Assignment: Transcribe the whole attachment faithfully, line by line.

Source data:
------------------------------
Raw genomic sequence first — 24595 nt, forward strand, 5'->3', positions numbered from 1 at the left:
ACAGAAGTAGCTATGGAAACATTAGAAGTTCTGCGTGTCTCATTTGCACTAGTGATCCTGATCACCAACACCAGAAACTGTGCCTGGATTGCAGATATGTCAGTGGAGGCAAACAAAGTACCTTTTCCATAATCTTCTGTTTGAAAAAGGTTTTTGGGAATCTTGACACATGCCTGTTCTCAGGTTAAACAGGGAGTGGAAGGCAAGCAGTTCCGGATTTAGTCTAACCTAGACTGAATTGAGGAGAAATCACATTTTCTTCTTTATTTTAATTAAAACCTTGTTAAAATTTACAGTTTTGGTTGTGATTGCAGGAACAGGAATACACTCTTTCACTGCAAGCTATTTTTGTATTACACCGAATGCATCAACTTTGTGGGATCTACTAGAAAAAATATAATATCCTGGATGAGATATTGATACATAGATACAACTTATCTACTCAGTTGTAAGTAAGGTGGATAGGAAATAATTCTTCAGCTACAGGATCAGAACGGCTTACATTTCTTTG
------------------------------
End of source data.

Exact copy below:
Raw genomic sequence first — 24595 nt, forward strand, 5'->3', positions numbered from 1 at the left:
ACAGAAGTAGCTATGGAAACATTAGAAGTTCTGCGTGTCTCATTTGCACTAGTGATCCTGATCACCAACACCAGAAACTGTGCCTGGATTGCAGATATGTCAGTGGAGGCAAACAAAGTACCTTTTCCATAATCTTCTGTTTGAAAAAGGTTTTTGGGAATCTTGACACATGCCTGTTCTCAGGTTAAACAGGGAGTGGAAGGCAAGCAGTTCCGGATTTAGTCTAACCTAGACTGAATTGAGGAGAAATCACATTTTCTTCTTTATTTTAATTAAAACCTTGTTAAAATTTACAGTTTTGGTTGTGATTGCAGGAACAGGAATACACTCTTTCACTGCAAGCTATTTTTGTATTACACCGAATGCATCAACTTTGTGGGATCTACTAGAAAAAATATAATATCCTGGATGAGATATTGATACATAGATACAACTTATCTACTCAGTTGTAAGTAAGGTGGATAGGAAATAATTCTTCAGCTACAGGATCAGAACGGCTTACATTTCTTTG